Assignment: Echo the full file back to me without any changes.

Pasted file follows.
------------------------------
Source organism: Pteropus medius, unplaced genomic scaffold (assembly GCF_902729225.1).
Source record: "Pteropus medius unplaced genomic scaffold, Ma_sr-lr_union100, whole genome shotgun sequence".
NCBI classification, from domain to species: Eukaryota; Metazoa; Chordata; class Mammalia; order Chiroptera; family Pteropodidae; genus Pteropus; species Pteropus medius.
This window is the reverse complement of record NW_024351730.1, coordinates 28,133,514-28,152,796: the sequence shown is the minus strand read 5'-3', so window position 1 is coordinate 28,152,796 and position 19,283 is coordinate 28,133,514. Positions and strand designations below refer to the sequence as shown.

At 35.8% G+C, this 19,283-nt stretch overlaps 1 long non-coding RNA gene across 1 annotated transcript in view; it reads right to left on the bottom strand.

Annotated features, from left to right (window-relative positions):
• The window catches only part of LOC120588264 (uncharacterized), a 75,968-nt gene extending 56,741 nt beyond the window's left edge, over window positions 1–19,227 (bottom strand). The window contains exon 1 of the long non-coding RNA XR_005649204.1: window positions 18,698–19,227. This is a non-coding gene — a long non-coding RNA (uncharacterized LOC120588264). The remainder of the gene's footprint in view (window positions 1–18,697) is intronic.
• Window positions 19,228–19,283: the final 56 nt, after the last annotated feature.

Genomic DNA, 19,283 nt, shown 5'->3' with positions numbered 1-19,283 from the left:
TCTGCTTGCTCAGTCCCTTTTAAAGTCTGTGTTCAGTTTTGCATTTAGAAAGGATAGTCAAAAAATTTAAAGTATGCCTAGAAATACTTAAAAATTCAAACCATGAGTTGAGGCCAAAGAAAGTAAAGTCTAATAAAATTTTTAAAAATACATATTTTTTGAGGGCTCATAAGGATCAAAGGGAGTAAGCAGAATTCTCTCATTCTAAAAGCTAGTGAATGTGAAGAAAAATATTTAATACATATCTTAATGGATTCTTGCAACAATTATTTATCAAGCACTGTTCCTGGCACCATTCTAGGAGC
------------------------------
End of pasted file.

Source organism: Pteropus medius, unplaced genomic scaffold (assembly GCF_902729225.1).
Source record: "Pteropus medius unplaced genomic scaffold, Ma_sr-lr_union100, whole genome shotgun sequence".
NCBI classification, from domain to species: Eukaryota; Metazoa; Chordata; class Mammalia; order Chiroptera; family Pteropodidae; genus Pteropus; species Pteropus medius.
This window is the reverse complement of record NW_024351730.1, coordinates 28,133,514-28,152,796: the sequence shown is the minus strand read 5'-3', so window position 1 is coordinate 28,152,796 and position 19,283 is coordinate 28,133,514. Positions and strand designations below refer to the sequence as shown.

At 35.8% G+C, this 19,283-nt stretch overlaps 1 long non-coding RNA gene across 1 annotated transcript in view; it reads right to left on the bottom strand.

Annotated features, from left to right (window-relative positions):
• The window catches only part of LOC120588264 (uncharacterized), a 75,968-nt gene extending 56,741 nt beyond the window's left edge, over window positions 1–19,227 (bottom strand). The window contains exon 1 of the long non-coding RNA XR_005649204.1: window positions 18,698–19,227. This is a non-coding gene — a long non-coding RNA (uncharacterized LOC120588264). The remainder of the gene's footprint in view (window positions 1–18,697) is intronic.
• Window positions 19,228–19,283: the final 56 nt, after the last annotated feature.

Genomic DNA, 19,283 nt, shown 5'->3' with positions numbered 1-19,283 from the left:
TCTGCTTGCTCAGTCCCTTTTAAAGTCTGTGTTCAGTTTTGCATTTAGAAAGGATAGTCAAAAAATTTAAAGTATGCCTAGAAATACTTAAAAATTCAAACCATGAGTTGAGGCCAAAGAAAGTAAAGTCTAATAAAATTTTTAAAAATACATATTTTTTGAGGGCTCATAAGGATCAAAGGGAGTAAGCAGAATTCTCTCATTCTAAAAGCTAGTGAATGTGAAGAAAAATATTTAATACATATCTTAATGGATTCTTGCAACAATTATTTATCAAGCACTGTTCCTGGCACCATTCTAGGAGC